Archer’s parents are known to have been Catholic – which became illegal in England.
Conditions only grew worse under the rule of James I, whose 1605 act to “prevent and avoid dangers which may grow by Popish recusants” took away trial and inheritance rights in addition to forbidding Catholics from practicing law or medicine or working in a pharmacy, the military or civil service.
But a new discovery at Jamestown, Virginia, by researchers from the Smithsonian and the Jamestown Rediscovery Foundation has reintroduced four key leaders-and a mystery-into the history of America’s first town.
Similarly, researchers suspected that another grave belonged to Capt. Gabriel Archer, because it included a coffin and the decayed remnants of a ceremonial staff. Archer was also buried with a silver reliquary containing bones and a small vessel that might have held holy water, which could indicate that he was secretly Catholic while living in a colony that tried to spread the Anglican faith to local tribes.
“But not what you should be finding at Protestant Jamestown”. “It was oh, religion was a big deal here, and that’s often overlooked”.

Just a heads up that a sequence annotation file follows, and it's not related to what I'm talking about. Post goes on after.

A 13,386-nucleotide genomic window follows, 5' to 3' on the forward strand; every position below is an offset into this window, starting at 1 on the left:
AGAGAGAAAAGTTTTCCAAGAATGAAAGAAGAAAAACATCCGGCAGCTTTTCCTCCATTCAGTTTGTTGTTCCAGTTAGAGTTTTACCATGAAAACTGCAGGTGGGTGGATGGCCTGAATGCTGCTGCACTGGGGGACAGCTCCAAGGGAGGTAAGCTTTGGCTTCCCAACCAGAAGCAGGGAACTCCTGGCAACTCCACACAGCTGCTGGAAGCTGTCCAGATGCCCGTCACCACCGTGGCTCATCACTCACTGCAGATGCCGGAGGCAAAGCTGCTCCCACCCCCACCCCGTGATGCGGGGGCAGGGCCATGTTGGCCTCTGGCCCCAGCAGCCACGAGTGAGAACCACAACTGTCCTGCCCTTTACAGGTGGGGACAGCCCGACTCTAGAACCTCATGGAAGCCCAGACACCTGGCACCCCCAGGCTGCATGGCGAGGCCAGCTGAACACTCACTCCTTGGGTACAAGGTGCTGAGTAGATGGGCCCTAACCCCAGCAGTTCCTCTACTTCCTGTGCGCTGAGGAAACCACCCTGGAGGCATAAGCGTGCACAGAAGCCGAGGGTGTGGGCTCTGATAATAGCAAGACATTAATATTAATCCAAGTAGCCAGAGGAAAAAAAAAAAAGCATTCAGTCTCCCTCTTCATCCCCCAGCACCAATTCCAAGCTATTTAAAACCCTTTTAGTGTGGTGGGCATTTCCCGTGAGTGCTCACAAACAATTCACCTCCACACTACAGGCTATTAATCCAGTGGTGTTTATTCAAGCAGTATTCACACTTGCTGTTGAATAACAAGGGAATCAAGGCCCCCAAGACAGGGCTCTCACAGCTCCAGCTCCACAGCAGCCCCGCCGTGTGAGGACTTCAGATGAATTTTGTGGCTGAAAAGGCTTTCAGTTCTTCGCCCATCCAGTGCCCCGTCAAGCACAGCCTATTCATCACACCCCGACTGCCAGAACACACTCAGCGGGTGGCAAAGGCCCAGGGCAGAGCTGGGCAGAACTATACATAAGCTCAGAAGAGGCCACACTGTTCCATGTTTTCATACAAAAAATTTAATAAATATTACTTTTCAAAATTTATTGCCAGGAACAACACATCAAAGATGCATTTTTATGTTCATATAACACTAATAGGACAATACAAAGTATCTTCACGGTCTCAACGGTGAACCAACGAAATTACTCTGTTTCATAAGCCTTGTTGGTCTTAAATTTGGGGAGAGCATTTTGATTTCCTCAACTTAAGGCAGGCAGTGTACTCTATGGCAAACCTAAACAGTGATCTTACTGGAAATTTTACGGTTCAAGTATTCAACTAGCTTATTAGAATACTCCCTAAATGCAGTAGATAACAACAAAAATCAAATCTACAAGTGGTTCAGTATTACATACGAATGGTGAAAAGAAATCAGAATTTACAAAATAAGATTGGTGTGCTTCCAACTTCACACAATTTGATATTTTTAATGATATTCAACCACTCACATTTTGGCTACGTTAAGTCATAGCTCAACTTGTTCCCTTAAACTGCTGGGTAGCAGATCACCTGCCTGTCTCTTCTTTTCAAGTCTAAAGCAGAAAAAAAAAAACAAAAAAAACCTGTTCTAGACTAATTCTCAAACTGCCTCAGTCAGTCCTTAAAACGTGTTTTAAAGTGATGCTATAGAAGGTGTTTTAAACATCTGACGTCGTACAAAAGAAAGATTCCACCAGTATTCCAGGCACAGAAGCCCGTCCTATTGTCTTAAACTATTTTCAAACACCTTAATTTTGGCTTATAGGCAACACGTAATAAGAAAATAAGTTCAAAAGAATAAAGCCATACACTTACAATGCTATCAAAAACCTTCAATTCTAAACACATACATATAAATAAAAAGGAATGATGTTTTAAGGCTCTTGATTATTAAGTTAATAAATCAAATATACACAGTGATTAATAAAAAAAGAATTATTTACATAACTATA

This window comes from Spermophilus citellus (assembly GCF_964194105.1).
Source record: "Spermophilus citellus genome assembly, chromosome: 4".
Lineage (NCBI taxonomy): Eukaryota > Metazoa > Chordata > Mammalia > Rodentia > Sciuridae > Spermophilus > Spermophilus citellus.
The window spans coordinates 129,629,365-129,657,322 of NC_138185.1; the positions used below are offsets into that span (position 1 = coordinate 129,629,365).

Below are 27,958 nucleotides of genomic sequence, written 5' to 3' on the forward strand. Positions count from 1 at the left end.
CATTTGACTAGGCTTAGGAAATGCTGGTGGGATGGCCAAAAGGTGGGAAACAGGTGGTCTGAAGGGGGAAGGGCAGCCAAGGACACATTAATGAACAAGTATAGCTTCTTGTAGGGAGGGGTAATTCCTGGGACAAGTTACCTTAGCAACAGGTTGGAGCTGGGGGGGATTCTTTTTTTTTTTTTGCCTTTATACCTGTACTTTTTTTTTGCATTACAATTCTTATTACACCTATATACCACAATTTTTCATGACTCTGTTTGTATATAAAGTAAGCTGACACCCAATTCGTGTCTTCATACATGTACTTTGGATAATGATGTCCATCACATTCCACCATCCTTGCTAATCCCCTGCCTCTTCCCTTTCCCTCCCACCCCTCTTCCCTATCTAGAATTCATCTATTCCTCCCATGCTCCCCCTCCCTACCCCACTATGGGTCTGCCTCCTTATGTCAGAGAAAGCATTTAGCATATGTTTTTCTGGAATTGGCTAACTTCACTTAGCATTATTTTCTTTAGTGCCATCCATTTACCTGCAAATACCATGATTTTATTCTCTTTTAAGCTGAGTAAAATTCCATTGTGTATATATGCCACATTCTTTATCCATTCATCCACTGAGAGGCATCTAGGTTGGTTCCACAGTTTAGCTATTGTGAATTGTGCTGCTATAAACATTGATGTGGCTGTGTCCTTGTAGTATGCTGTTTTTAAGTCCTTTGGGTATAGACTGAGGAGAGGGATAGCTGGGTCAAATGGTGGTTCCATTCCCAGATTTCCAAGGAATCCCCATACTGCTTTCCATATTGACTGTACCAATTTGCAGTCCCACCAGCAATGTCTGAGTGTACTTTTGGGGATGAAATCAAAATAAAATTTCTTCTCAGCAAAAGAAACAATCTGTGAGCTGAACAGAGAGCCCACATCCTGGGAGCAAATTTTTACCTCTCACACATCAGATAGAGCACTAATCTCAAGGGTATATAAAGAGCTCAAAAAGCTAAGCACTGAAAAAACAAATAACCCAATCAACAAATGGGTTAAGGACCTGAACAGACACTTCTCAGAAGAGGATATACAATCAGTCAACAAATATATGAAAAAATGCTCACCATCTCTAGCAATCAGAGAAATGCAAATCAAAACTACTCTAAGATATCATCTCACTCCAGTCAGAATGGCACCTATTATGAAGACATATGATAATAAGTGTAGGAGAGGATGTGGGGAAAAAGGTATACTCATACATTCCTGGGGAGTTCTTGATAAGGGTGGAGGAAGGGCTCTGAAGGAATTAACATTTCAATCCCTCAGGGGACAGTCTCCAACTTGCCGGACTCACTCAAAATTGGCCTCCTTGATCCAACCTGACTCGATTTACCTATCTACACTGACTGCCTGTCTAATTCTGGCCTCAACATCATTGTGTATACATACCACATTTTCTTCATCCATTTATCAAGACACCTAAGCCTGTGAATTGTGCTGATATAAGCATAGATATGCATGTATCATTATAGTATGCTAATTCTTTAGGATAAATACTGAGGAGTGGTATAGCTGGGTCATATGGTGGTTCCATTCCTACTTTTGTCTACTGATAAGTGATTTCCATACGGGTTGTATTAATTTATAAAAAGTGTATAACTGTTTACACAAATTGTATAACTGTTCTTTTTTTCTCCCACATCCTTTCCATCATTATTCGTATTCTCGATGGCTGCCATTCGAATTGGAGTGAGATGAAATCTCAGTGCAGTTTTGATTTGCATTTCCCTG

Catholic relics have been found in the Jamestown archaeological site before, but the placement of this box seems particularly symbolic, the historians said.
“It was a real kind of ah-ha moment for a lot of us”, he said. “Most people would come and go and die at Jamestown, and nobody would write a word about them”.
But the Church of England had a strong role in the creation of an English America with the Protestant church acting as a bulwark against Spain’s Catholic colonies to the south, Horn said.
Archaeologists will continue searching the church site and expect to eventually find the burial of Sir Thomas West, the early governor of Virginia who led a rescue mission to save Jamestown when the colony was collapsing, Horn said. The sash, still inside a block of dirt, was placed in a computed tomography (CT) scanner, which revealed a silk cloth decorated with silver fringe. Historic documents and artifacts found at the site provide other clues. Researchers first want to learn more about those related to Lord De La Warr. The site also plans to memorialize the men and will keep their bones in an accessible place for preservation and future study.
The team is more than 90 percent certain of the colonists’ identities, Kelso said. Then they used chemical tests, genealogical records, a digital analysis of bones and artefacts and contextual clues from the four graves to make the final identifications.
Smithsonian anthropologist Owsley and his team have worked closely with Jamestown Rediscovery archaeologists since 1996, examining skeletal remains in an effort to better understand the lives of the first colonists in the Chesapeake. All of the men were leaders of the nascent colony, and suffered through the rough time know as the “starving time”.
An accurate and measurable record of these burials as they lay in the ground not only preserves critical information for research, but also tells the story of North American history in a way never before possible.